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Articles in English

The mass media as part of the Cyprus Issue

AS FAR as the Cyprus issue is concerned, the end of the line has been reached. The national issue of Cyprus is about to round the last bend. It's difficult to foresee what the end will be. What is certain is that, with or without a solution, the Cyprus issue is reaching a conclusion. No solution means partition, and the worst possible form of partition at that. Neither President Christofias nor Mehmet Ali Talat would like to be held responsible for that tragic conclusion, since they both head political parties which have fought against partition for decades.

 

The new Cypriot leadership seems to realise the seriousness of the situation. Cypriot society no longer harbours the illusion that accession to the EU will bring about our dream solution. On the contrary, it has become understood that accession has imposed compromises which were completely unthinkable before May 1, 2004.

 

However, one of the key players in the Cyprus issue, the mass media and their functionaries, refuse to accept the new realities. The reason is very simple and totally understandable: this is how they have been trained to function over the half century of the Cyprus issue's existence.

 

I have personally thumbed through dozens of volumes of newspaper archives from all periods of the Cyprus issue. At least until the year 2000, I have never located a single article in any Cypriot newspaper, dealing with any minor issue, in which the other side was acknowledged to be in the right even in the slightest way. This phenomenon is not confined to the post-1974 era, when grief over the disaster did not leave any margin for self-criticism, but it also extends back to the first years of the Republic, when we Greek Cypriots had the upper hand.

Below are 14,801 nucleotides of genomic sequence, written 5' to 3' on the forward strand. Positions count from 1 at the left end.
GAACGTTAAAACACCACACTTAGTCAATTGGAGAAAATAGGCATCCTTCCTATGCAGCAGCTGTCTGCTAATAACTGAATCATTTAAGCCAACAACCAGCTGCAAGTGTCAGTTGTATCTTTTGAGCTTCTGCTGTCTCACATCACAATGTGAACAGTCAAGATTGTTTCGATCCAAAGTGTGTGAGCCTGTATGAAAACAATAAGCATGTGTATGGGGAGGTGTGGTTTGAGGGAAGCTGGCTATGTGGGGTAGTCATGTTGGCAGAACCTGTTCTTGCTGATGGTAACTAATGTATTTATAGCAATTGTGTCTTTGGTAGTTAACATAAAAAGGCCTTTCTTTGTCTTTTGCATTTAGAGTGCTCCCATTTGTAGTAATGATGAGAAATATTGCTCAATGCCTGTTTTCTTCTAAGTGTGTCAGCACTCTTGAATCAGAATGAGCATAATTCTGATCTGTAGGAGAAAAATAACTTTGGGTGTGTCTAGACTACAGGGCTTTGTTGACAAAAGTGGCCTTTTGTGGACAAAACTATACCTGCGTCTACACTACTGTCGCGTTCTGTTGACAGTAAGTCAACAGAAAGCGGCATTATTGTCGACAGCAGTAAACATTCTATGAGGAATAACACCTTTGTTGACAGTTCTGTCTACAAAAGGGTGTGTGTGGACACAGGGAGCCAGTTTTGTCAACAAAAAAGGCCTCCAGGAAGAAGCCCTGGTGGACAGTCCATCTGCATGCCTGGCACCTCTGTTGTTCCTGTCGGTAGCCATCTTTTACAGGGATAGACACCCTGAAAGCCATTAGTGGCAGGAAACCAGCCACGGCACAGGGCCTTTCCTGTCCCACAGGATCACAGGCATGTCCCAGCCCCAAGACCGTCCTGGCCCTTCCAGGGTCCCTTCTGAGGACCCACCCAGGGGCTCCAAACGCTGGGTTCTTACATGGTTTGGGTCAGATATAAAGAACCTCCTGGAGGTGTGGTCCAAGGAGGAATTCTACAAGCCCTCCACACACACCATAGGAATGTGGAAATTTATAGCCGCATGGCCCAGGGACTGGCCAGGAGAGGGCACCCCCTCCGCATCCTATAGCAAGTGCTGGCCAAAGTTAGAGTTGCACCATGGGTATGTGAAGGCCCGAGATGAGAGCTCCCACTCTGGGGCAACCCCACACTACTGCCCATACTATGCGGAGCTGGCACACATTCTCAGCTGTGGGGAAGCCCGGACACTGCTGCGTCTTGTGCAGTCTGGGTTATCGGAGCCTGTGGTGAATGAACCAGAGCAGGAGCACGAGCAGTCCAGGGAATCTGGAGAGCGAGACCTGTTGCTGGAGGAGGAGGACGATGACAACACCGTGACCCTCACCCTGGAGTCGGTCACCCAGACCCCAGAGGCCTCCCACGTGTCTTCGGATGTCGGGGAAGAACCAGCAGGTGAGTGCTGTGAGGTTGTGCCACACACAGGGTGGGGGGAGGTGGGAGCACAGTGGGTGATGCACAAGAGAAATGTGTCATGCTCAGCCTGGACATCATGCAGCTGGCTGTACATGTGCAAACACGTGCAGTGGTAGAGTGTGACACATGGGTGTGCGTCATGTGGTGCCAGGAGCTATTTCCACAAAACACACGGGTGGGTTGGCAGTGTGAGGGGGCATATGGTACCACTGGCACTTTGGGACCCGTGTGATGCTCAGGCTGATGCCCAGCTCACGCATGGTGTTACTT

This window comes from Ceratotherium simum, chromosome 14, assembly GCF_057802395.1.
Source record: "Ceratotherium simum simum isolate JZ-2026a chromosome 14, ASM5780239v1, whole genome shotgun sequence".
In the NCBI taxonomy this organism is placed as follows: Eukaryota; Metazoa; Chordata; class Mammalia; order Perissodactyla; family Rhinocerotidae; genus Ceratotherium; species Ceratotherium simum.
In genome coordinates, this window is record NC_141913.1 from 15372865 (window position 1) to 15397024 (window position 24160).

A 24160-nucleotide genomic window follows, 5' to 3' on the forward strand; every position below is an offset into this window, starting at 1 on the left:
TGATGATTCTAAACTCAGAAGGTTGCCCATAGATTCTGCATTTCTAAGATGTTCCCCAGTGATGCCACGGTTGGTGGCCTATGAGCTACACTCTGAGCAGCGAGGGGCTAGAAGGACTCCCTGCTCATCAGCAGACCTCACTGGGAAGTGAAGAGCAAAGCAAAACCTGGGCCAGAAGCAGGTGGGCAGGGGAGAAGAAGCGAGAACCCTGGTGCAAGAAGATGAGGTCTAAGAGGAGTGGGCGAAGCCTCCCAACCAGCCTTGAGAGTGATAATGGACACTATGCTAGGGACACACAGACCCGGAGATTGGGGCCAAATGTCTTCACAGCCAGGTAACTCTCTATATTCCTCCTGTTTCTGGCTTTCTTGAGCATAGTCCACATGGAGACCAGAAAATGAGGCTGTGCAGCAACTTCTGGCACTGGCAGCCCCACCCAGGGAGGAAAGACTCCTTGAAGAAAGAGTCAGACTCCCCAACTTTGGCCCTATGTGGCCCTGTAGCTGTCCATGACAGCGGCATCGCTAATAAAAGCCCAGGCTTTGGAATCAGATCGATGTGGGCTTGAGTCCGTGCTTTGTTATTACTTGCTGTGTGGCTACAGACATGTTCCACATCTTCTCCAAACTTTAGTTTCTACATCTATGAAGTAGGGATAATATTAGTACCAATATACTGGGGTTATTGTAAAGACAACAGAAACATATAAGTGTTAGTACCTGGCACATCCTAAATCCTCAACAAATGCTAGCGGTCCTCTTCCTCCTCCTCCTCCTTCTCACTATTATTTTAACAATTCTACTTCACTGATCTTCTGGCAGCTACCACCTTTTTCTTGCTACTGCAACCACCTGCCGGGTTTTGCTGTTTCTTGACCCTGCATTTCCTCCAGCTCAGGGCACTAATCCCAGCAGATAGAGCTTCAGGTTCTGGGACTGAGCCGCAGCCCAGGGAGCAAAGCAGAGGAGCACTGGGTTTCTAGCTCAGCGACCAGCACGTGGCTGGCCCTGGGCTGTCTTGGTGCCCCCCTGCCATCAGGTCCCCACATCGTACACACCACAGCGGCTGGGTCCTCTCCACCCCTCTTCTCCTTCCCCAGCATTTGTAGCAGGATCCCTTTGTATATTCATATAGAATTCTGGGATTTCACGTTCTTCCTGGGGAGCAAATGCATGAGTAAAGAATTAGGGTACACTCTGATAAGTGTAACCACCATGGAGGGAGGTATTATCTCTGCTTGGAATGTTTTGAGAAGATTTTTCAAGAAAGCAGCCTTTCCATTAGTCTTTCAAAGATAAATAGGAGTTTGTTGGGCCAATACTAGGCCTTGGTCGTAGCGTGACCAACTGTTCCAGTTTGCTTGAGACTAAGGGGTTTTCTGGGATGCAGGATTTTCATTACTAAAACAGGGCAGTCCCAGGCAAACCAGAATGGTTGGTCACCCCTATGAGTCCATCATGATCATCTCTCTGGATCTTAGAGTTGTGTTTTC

Fanaticism and intolerance are phenomena which have thrived among Cypriots of both communities. But we are forced to admit that the Turkish Cypriot press has been more daring and more open-minded. The only Cypriot journalists who paid with their lives for their criticism of their own community's leadership were the Turkish Cypriots Ayhan Hikmet and Musafer Gurkan, who were murdered on April 23, 1962.

 

Even after 1974, when the Turks were intoxicated on their "success", newspapers like Hassan Kahvecioglu's Ortam investigated and reported shocking facts on looting of Greek Cypriot properties, illegal seizure and trading of antiquities and destruction of Greek and Christian cultural heritage in occupied Cyprus by gangs acting under cover provided by the Turkish army.

 

I am personally grieved not to have found in Greek Cypriot newspapers one article, one voice of protest, or even one piece of information about the 527 houses totally destroyed, or the 2,000 houses damaged in 103 mixed or Turkish Cypriot villages in the first half of 1964, and to only have found out about it, decades after the fact, from reading the report from the time by the Secretary-General of the United Nations (S5950, 10/9/64).

 

So a new procedure has started on the Cyprus issue. Things are difficult, much more difficult than in 2004. Despite that, all information refers to an exceptionally positive climate prevailing in the working groups and committees. The United Nations record, for the first time ever, honest political will from both sides. Yet the Cypriot mass media are reporting crises, rifts and provocations, and some even held a funeral for the new procedure before it even drew breath. I see images of Burgenstock before me, when the same people were reporting – using suitably edited information – that the United Nations was delivering Cyprus bound hand and foot to Turkey. And they seemed very happy about it.


Μακάριος Δρουσιώτης

Cyprus Mail

11/05/2008